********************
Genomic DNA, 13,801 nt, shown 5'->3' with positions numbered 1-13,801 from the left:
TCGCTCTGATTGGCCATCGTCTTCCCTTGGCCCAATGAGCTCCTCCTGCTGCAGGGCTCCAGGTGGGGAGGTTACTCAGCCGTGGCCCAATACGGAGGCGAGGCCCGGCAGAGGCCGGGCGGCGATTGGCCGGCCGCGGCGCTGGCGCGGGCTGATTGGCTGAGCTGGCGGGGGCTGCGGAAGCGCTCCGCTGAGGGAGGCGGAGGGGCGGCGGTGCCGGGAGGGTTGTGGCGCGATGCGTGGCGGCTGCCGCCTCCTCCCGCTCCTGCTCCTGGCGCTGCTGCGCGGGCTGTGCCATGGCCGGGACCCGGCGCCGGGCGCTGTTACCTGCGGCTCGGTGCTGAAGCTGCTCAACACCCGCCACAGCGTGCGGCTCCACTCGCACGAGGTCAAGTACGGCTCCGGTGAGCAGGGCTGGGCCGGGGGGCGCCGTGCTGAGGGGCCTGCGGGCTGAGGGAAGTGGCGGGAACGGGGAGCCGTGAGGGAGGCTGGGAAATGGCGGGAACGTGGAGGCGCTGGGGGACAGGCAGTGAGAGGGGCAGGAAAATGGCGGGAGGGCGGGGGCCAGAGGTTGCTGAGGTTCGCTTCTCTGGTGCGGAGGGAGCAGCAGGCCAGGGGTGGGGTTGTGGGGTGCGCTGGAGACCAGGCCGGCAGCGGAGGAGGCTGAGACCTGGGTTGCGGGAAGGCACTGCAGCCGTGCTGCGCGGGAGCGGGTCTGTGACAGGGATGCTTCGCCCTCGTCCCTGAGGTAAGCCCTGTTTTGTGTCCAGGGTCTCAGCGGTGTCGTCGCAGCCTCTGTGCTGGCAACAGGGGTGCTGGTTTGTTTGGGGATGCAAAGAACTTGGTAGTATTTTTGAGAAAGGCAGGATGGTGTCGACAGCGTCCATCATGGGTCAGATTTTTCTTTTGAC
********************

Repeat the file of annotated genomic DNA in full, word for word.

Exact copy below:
Genomic DNA, 13,801 nt, shown 5'->3' with positions numbered 1-13,801 from the left:
TCGCTCTGATTGGCCATCGTCTTCCCTTGGCCCAATGAGCTCCTCCTGCTGCAGGGCTCCAGGTGGGGAGGTTACTCAGCCGTGGCCCAATACGGAGGCGAGGCCCGGCAGAGGCCGGGCGGCGATTGGCCGGCCGCGGCGCTGGCGCGGGCTGATTGGCTGAGCTGGCGGGGGCTGCGGAAGCGCTCCGCTGAGGGAGGCGGAGGGGCGGCGGTGCCGGGAGGGTTGTGGCGCGATGCGTGGCGGCTGCCGCCTCCTCCCGCTCCTGCTCCTGGCGCTGCTGCGCGGGCTGTGCCATGGCCGGGACCCGGCGCCGGGCGCTGTTACCTGCGGCTCGGTGCTGAAGCTGCTCAACACCCGCCACAGCGTGCGGCTCCACTCGCACGAGGTCAAGTACGGCTCCGGTGAGCAGGGCTGGGCCGGGGGGCGCCGTGCTGAGGGGCCTGCGGGCTGAGGGAAGTGGCGGGAACGGGGAGCCGTGAGGGAGGCTGGGAAATGGCGGGAACGTGGAGGCGCTGGGGGACAGGCAGTGAGAGGGGCAGGAAAATGGCGGGAGGGCGGGGGCCAGAGGTTGCTGAGGTTCGCTTCTCTGGTGCGGAGGGAGCAGCAGGCCAGGGGTGGGGTTGTGGGGTGCGCTGGAGACCAGGCCGGCAGCGGAGGAGGCTGAGACCTGGGTTGCGGGAAGGCACTGCAGCCGTGCTGCGCGGGAGCGGGTCTGTGACAGGGATGCTTCGCCCTCGTCCCTGAGGTAAGCCCTGTTTTGTGTCCAGGGTCTCAGCGGTGTCGTCGCAGCCTCTGTGCTGGCAACAGGGGTGCTGGTTTGTTTGGGGATGCAAAGAACTTGGTAGTATTTTTGAGAAAGGCAGGATGGTGTCGACAGCGTCCATCATGGGTCAGATTTTTCTTTTGAC